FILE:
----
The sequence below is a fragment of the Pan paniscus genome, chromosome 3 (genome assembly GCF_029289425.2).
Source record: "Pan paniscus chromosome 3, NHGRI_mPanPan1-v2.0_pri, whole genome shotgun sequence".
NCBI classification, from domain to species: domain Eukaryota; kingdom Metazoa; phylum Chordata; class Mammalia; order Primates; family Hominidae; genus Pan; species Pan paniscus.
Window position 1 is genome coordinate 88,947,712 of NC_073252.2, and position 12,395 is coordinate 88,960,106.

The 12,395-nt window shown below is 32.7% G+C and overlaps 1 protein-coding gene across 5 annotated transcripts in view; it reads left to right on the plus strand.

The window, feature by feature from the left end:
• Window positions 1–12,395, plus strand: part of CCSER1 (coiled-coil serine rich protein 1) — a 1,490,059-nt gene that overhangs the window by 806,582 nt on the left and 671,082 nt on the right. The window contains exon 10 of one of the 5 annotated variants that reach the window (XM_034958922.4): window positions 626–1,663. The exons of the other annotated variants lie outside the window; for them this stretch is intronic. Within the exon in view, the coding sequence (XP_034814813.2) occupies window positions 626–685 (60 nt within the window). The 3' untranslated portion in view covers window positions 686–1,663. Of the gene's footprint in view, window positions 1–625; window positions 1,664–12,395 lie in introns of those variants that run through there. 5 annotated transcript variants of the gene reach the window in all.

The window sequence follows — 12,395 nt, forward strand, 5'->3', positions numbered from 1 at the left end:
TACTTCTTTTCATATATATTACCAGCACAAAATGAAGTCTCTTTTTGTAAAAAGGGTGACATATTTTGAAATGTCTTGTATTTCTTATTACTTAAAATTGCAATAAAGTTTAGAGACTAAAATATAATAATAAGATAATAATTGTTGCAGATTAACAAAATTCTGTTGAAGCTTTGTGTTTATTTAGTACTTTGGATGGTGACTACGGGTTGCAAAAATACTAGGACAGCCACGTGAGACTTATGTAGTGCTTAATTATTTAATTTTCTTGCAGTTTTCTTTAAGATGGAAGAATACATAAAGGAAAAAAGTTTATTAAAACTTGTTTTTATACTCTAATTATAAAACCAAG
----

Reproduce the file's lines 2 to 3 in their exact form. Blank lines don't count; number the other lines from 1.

Source record: "Pan paniscus chromosome 3, NHGRI_mPanPan1-v2.0_pri, whole genome shotgun sequence".
NCBI classification, from domain to species: domain Eukaryota; kingdom Metazoa; phylum Chordata; class Mammalia; order Primates; family Hominidae; genus Pan; species Pan paniscus.